For our recent webinar in EMnify IoT Series we have invited Isabelle Sourmey from Saft. Saft is a French battery manufacturer, with a Connected Energy Division that specializes in IoT batteries. In this webinar Isabelle gives an overview of battery technology, starting with the components of the battery and explaining which requirements a battery for cellular IoT needs to fulfill - and where there are pitfalls when selecting the right one.
Watch the full recording, download the slides or read the key takeaways below.
While batteries come in different size and shapes, they have all the same structure and the same chemical principle:
1. Bobbin construction:
2. Spiral Construction
There are several chemical types of batteries - for rechargeable and non-rechargeable (also called primary) batteries. Well-known types in the consumer world are: Alkaline, Ni-Mh, Ni-Cd (all below 2V). For cellular modules and electronics, the voltage usually needs to be above 2.5V or even 3V+ so that the module can send data.
The voltage of a battery is dependent on the cathode and anode materials - the stronger the material couple (the farther left or right in the periodic table) the higher the voltage. That is why for example, primary chemistry LiMnO2, LiSO2, and LiSOCl2 have a high voltage. When choosing only one battery for electronics application, basically Lithium-based batteries are the only choice. Lithium batteries also provide low self-discharge, long life, and a stable voltage.
Rechargeable or non-rechargeable batteries (primary)
Primary batteries have clear advantages from an operation perspective - you only deploy once and can forget, whereas rechargeable batteries need extra equipment and need to be maintained. Interestingly in the IoT use case with very low current <1A - primary batteries may outlast rechargeable ones.
Comparing LPWAN battery life from a capacity perspective - LoRa, NB-IoT, LTE-M and GSM
IoT connectivity comes with different technologies. Assuming one transmission per day LoRa offers the best power profile (~130mAh per year) which allows AA batteries to last for more than 10 years, in favorable conditions of temperature and adapted cut-off voltage. For LTE-M and NB-IoT, the power profile is about 250mAh to 300mAh per year - which means an A, C or D type cell needs to be chosen to reach the 10-year goal, again, when cut-off voltage and temperature conditions are favorable. For 2G, 3G the consumption per year is above 4000mAh - and there is no battery that has this capacity over 10 years - so multiple batteries need to be combined.
When just comparing basic information such as voltage and capacity batteries look similar, but they are quite different. Battery datasheets might be helpful when comparing batteries, but one has to be able to interpret the data - especially the voltage and capacity curves in dependency of discharge current and temperature. Beware that the datasheet may not show all discharge curves for all current levels: at some point in your development, you will have to contact the battery manufacturer.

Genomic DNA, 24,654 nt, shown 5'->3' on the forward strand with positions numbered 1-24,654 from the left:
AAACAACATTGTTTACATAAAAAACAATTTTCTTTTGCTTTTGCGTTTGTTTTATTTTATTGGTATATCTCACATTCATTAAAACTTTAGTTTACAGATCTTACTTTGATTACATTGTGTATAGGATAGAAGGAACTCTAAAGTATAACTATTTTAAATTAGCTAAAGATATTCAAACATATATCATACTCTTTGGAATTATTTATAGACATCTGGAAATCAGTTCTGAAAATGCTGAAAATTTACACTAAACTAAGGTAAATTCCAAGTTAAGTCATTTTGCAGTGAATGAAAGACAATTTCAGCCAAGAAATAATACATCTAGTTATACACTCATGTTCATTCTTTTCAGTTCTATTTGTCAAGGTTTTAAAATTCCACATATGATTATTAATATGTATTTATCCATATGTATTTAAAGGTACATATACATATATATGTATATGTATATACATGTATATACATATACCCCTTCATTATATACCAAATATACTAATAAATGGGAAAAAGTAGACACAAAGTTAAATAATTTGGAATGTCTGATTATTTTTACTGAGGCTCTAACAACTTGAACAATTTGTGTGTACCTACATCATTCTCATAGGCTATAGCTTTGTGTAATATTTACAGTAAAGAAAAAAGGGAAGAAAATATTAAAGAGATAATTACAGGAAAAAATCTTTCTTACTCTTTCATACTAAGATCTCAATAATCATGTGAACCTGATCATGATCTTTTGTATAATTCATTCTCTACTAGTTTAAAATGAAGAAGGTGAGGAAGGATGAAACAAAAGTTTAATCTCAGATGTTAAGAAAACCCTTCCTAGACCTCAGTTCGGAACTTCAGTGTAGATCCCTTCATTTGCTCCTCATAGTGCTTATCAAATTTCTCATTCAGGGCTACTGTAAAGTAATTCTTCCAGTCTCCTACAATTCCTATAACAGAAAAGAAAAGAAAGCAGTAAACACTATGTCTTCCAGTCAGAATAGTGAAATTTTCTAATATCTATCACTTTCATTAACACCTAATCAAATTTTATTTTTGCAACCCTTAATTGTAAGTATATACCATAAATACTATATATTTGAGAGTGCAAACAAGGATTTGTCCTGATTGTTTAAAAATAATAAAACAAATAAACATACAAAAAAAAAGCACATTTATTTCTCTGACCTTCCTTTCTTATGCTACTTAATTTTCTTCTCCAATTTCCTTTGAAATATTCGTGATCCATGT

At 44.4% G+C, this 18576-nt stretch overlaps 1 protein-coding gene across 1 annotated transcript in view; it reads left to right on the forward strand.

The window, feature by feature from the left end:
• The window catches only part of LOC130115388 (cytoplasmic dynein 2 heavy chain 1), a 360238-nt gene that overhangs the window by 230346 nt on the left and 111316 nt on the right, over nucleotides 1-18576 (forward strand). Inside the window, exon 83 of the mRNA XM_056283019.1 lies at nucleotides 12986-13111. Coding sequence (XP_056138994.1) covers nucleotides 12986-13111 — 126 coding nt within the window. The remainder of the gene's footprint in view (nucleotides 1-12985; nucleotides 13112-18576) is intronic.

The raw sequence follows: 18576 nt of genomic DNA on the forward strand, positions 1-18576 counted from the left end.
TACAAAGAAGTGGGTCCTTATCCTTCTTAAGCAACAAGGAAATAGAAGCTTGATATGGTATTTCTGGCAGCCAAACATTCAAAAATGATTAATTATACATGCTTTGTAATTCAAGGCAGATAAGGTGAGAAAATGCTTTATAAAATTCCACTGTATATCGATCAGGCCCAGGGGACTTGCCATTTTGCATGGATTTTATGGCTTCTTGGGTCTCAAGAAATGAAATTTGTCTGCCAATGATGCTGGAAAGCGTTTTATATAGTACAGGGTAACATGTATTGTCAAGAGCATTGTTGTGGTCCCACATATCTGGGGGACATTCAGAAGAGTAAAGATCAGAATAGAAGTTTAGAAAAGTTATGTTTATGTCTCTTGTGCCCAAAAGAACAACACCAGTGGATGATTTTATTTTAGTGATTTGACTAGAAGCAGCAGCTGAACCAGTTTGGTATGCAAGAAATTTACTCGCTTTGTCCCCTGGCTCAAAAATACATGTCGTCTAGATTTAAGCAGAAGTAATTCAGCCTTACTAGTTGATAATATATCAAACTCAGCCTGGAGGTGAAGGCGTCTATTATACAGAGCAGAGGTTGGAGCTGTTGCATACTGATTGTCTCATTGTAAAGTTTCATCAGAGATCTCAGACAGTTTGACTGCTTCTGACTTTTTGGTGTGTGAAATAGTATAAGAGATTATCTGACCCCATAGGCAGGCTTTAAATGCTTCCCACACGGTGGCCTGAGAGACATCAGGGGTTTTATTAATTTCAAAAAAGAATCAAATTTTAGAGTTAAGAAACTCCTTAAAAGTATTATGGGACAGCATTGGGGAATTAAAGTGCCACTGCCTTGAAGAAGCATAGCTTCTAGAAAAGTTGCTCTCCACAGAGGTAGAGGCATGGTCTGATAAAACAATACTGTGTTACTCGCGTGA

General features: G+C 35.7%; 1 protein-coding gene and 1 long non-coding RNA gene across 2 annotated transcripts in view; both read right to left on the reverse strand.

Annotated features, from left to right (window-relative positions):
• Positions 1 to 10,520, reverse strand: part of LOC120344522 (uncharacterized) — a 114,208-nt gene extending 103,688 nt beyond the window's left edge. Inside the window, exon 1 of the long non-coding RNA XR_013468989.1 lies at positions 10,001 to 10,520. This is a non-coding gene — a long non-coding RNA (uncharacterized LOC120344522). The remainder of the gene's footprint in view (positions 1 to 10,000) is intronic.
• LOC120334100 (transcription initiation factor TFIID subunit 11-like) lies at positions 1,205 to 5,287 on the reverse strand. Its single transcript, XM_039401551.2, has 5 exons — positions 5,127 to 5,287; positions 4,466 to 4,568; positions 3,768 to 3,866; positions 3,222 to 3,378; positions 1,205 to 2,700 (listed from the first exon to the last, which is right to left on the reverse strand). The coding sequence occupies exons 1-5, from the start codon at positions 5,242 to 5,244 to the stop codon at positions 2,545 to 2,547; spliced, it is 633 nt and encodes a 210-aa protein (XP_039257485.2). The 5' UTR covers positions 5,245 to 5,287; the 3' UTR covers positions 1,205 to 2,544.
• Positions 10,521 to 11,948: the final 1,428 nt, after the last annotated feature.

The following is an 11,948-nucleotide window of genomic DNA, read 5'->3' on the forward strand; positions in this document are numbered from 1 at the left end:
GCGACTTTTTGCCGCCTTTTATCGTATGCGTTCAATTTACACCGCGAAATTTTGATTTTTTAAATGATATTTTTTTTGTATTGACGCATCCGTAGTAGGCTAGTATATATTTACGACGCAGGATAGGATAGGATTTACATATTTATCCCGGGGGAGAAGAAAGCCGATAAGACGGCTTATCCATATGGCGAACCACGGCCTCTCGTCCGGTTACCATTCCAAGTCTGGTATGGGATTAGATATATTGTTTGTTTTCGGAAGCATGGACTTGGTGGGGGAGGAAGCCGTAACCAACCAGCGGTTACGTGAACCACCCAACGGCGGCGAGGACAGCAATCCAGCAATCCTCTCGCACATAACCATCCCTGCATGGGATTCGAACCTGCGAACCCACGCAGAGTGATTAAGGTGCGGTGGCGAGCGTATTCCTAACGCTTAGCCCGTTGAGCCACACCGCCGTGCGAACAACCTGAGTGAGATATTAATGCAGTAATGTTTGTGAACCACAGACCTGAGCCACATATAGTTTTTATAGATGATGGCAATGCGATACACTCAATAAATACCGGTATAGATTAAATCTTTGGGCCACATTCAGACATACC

The voltage level at a different temperature, current discharge, and age
The higher the current that is drawn from the battery and/or the colder the battery - the less elevated is the voltage level of the battery. As the cellular module only operates in a certain voltage range it needs to be ensured that under the working condition (current + temperature) still, the voltage readings will stay above the min. voltage. Further the age of the battery has an influence which is usually undocumented, and testing is required to detect potential low voltage behavior of the battery.
Battery capacity at different discharge current and temperature
. A battery will be able to deliver its nominal energy only under conditions of discharge current level, temperature range. And if the cut-off voltage of the electronics is above 3 V, there will be some remaining energy inside the battery once the cut-off will be reached.
Compliance to battery safety standards and transportation of batteries
When selecting the battery, one needs to ensure that safety and transportation standards are fulfilled. Because Lithium batteries are classified as dangerous goods, transport, handling, and disposal of the Lithium batteries need to be carefully managed.
Based on the presentation there were 5 key takeaways:
Thank you for reading! If you have any questions, or want to find out more - feel free to drop us an email or reach out to Isabelle Sourmey from Saft directly. Don't forget to check out Saft's blog for trending and interesting content about IoT.
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